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Bowyer: The Coming Obama Recession

Wednesday, 9 Jul 2008 | 10:18 AM ET

Everyone’s been so busy searching for the alleged Bush recession that they’ve missed what the markets are trying to tell us about next year. As the attached chart shows (courtesy of Professor Mark Perry’s Carpe Diem blog), the current bear market corresponds fairly well with the drop in the probability of a McCain victory.

Intrade’s presidential future’s market (where investors buy and sell futures based on their estimate of the probability of a particular candidate’s victory) has been tracking the falling prospects of McCain and the rising expectations of an Obama victory. As of this writing, Obama futures are trading at more than a 30 point premium over McCain futures. This doesn’t, of course, mean that the market thinks Obama will win by 30 points. It means that the markets think that he is about 34% more likely to win than McCain. In other words, it’s not a margin of victory; it’s a margin of the probability of a victory.

I don’t think that the current Dow bear market was caused by last August’s credit crunch. Nor do I believe it’s being caused by a recession that is allegedly starting right now (having failed to appear in the first or second quarter). Stocks are forward looking; when they drop now, it means investors are worried about things that are coming later – 6 to 9 months later. In other words, they’re worried about Obama.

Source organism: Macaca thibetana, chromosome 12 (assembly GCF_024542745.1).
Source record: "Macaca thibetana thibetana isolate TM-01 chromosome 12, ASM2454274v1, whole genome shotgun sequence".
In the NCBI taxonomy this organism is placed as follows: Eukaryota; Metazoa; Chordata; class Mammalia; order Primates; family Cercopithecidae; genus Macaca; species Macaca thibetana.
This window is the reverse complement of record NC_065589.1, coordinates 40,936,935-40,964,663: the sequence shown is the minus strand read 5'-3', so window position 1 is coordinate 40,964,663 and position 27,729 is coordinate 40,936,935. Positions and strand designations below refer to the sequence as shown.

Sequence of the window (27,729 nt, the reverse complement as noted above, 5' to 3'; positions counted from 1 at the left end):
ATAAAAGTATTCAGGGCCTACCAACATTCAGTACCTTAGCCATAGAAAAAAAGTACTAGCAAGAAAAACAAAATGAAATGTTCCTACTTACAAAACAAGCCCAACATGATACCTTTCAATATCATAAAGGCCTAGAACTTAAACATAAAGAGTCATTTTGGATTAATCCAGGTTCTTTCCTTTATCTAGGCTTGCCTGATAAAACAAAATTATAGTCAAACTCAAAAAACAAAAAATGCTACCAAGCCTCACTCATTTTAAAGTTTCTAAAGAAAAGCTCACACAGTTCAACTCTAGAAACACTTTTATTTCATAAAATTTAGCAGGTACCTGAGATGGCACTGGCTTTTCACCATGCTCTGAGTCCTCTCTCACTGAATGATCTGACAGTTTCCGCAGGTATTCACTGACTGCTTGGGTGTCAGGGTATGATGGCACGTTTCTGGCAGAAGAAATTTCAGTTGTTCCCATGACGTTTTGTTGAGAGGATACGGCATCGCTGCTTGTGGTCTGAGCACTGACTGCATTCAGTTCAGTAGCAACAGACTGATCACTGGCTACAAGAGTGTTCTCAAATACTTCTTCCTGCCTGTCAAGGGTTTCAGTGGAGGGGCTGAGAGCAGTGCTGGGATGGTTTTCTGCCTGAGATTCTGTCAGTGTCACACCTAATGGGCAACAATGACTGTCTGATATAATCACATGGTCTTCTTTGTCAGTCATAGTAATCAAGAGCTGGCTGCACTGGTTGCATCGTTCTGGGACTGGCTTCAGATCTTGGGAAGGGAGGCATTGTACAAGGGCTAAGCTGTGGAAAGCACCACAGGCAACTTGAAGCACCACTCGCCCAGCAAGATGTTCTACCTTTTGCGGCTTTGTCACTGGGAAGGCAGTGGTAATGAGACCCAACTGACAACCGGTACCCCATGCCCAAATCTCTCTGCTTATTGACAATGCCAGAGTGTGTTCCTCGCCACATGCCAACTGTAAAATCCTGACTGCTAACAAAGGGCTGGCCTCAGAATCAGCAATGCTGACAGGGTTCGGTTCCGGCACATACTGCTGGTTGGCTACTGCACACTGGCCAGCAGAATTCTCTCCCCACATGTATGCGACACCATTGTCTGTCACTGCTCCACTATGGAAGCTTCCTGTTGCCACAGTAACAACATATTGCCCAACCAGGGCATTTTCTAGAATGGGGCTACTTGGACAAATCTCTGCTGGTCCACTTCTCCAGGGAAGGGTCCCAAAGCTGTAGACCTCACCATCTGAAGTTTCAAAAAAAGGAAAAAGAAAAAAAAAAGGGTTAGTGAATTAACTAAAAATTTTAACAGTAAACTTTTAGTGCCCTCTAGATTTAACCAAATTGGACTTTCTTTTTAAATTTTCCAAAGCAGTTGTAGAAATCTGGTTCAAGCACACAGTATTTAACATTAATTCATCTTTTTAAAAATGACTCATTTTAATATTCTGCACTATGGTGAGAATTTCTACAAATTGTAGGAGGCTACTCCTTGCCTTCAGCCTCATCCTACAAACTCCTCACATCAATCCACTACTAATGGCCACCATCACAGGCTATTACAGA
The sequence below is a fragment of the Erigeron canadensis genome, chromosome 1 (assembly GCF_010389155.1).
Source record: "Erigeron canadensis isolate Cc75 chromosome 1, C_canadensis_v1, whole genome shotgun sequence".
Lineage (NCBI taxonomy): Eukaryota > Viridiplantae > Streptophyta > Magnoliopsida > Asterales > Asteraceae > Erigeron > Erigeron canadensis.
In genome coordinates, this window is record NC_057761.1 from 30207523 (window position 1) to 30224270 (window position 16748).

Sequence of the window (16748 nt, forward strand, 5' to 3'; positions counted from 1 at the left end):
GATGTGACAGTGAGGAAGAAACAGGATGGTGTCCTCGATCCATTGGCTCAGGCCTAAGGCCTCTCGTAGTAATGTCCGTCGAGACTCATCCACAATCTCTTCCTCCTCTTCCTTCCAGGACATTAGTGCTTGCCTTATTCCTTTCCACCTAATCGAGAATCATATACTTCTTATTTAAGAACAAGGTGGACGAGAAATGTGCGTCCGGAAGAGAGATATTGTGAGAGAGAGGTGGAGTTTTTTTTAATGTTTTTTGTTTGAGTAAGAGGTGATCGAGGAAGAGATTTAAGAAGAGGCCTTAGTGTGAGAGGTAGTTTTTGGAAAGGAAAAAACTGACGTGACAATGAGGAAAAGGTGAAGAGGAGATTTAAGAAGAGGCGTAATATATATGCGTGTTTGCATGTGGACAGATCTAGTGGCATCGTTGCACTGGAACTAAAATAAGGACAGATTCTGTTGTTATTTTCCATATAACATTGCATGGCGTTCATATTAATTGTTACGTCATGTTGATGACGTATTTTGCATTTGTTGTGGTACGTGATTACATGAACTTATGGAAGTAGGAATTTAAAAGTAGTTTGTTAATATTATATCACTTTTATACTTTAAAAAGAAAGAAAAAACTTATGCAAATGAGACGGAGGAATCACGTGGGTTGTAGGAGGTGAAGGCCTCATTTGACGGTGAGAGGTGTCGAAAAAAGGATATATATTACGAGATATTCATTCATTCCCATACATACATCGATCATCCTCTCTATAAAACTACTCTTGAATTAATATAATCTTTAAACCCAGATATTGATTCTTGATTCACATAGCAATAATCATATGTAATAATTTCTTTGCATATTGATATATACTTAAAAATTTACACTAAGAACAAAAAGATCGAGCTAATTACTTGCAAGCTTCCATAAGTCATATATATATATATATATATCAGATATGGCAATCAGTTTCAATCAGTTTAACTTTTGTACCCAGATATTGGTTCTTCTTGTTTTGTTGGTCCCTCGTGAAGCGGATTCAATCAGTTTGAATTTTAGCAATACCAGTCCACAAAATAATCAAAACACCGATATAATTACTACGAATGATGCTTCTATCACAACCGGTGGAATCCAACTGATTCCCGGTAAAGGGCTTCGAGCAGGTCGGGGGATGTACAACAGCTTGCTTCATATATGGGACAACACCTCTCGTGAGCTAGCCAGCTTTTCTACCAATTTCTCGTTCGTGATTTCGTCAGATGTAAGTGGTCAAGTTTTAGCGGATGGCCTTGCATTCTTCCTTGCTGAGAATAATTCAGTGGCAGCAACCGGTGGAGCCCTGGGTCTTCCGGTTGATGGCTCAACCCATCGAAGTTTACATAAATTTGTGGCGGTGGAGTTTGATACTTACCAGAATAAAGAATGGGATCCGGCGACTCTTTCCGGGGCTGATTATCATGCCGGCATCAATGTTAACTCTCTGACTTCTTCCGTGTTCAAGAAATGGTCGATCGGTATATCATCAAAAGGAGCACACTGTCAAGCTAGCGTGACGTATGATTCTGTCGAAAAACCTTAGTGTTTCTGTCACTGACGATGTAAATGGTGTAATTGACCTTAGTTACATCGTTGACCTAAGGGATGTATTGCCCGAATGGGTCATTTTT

And why shouldn’t they be. He’s promised to erase Bush’s investor tax cuts. That means a hike in the tax rates for dividends and capital gains. This means very large additional levies directly on investors. Of course this affects stock prices. It is ludicrous to suggest that adding a tax directly on an asset class would have no effect on the value assigned to that asset. Add to that harrowing scenario our already high levels of inflation, which the tax code treats as a gain, even though it isn’t one, and we’re getting to some very high tax rates on capital. This is happening just as most of the developed world has been cutting its cost of capital.

The political class is shifting left. We’re likely to get Obama and Nancy and Harry running the most advanced economy in the world next year. The investor class doesn’t like what it sees coming. That’s why it is scaling back. Capital is going on strike, and we won’t come back to the table until we see that we have a chance to a fair deal.

What are other CNBC.com guest commentators saying?

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